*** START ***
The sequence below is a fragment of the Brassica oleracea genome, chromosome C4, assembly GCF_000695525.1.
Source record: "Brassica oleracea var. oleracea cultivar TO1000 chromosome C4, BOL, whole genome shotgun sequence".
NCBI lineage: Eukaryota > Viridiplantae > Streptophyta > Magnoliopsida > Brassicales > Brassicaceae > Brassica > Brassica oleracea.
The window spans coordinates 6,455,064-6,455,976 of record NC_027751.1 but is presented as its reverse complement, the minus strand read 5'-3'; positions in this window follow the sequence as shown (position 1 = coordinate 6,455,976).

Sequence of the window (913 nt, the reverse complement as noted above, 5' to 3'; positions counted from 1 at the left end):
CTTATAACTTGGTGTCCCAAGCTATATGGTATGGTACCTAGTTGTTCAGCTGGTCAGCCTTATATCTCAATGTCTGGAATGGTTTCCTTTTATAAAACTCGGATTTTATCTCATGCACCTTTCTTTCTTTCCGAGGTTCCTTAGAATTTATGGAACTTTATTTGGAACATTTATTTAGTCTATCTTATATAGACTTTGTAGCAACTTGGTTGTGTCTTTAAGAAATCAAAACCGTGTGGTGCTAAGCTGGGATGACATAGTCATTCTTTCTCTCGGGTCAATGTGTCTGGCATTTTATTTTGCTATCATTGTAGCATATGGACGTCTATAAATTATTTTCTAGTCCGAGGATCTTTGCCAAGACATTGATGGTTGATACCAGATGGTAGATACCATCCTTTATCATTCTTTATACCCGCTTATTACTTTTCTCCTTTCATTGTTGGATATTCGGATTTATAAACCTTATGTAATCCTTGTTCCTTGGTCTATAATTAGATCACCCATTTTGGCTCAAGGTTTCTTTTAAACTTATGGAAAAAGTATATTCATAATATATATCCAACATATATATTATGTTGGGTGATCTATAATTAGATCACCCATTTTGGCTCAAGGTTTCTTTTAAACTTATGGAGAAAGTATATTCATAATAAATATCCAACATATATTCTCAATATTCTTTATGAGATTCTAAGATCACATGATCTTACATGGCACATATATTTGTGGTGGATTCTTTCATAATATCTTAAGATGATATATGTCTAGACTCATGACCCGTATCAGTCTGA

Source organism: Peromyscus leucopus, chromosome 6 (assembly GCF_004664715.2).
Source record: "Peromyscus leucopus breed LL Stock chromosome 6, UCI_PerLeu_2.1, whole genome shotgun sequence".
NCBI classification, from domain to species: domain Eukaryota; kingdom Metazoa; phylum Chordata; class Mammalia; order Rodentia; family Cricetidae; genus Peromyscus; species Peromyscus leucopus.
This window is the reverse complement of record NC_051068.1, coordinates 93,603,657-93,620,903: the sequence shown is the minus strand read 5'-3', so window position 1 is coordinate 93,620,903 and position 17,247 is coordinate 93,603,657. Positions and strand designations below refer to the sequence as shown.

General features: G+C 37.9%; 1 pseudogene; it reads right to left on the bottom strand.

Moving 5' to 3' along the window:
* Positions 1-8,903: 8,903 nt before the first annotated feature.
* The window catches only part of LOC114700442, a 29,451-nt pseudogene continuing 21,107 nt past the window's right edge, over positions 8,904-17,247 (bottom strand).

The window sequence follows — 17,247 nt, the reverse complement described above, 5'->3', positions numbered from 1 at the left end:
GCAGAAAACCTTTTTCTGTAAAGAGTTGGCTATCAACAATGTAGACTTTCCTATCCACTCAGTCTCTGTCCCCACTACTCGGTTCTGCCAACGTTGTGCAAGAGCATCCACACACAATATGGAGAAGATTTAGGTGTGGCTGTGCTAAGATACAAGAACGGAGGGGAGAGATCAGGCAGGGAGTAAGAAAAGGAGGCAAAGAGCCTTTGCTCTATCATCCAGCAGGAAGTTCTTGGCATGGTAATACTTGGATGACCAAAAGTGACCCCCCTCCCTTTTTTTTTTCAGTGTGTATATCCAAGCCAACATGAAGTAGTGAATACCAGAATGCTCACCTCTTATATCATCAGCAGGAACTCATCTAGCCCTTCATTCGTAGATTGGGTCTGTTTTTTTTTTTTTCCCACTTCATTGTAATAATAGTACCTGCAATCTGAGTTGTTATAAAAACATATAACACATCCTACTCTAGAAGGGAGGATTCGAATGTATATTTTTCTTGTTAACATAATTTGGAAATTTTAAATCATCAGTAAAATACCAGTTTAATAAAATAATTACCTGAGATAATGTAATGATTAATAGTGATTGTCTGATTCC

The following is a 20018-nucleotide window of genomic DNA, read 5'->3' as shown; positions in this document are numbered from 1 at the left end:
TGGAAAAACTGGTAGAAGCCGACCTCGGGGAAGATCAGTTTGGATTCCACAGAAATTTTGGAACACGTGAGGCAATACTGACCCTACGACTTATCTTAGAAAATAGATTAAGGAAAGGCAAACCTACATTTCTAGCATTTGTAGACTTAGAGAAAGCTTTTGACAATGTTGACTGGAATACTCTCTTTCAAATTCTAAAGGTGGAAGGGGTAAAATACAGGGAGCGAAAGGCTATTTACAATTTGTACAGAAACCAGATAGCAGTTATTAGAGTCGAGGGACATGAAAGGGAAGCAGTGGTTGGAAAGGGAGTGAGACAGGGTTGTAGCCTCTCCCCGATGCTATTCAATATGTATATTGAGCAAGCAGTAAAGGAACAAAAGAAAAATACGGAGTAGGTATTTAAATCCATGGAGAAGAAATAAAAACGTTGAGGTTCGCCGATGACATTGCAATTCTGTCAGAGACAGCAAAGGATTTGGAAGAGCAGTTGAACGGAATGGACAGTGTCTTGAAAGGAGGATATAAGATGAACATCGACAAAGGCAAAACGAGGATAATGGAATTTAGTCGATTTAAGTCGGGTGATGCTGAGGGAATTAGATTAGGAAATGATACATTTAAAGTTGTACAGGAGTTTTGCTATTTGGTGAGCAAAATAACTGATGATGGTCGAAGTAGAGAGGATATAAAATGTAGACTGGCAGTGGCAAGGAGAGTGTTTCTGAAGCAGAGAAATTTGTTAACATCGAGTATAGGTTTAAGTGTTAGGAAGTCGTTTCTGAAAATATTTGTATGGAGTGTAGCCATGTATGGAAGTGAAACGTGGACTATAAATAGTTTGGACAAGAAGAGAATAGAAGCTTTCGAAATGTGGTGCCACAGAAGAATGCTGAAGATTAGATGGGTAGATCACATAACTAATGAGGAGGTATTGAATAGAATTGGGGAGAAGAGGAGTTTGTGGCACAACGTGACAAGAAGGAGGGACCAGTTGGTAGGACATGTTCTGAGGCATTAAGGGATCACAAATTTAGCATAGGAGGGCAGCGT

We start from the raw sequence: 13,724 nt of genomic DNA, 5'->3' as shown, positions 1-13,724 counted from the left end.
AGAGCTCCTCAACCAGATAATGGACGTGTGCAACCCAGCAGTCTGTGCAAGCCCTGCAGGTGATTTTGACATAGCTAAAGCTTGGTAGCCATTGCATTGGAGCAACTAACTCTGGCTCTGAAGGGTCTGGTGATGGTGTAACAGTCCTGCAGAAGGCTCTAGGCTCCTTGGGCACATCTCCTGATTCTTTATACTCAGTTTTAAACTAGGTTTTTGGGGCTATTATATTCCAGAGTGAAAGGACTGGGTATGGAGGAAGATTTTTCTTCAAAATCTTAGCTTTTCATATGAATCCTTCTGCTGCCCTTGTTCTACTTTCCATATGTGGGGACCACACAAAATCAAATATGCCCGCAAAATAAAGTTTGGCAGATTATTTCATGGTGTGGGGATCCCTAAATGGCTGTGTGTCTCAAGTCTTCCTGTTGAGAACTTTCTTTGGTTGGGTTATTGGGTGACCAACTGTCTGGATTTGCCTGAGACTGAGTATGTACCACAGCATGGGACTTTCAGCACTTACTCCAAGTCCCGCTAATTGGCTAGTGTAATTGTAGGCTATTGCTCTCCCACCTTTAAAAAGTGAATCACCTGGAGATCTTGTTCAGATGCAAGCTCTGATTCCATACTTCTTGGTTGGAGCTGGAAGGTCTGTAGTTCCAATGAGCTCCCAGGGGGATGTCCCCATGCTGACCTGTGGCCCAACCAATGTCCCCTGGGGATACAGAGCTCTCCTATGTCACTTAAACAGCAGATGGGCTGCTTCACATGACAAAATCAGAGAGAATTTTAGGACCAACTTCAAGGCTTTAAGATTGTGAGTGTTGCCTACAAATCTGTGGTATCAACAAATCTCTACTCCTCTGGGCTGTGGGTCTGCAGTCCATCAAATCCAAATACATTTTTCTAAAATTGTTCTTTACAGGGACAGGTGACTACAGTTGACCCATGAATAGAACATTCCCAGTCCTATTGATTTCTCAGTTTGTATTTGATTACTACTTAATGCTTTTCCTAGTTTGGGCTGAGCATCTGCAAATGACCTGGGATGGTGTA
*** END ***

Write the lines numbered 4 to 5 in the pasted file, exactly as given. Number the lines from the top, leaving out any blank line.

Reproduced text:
The window spans coordinates 6,455,064-6,455,976 of record NC_027751.1 but is presented as its reverse complement, the minus strand read 5'-3'; positions in this window follow the sequence as shown (position 1 = coordinate 6,455,976).

Sequence of the window (913 nt, the reverse complement as noted above, 5' to 3'; positions counted from 1 at the left end):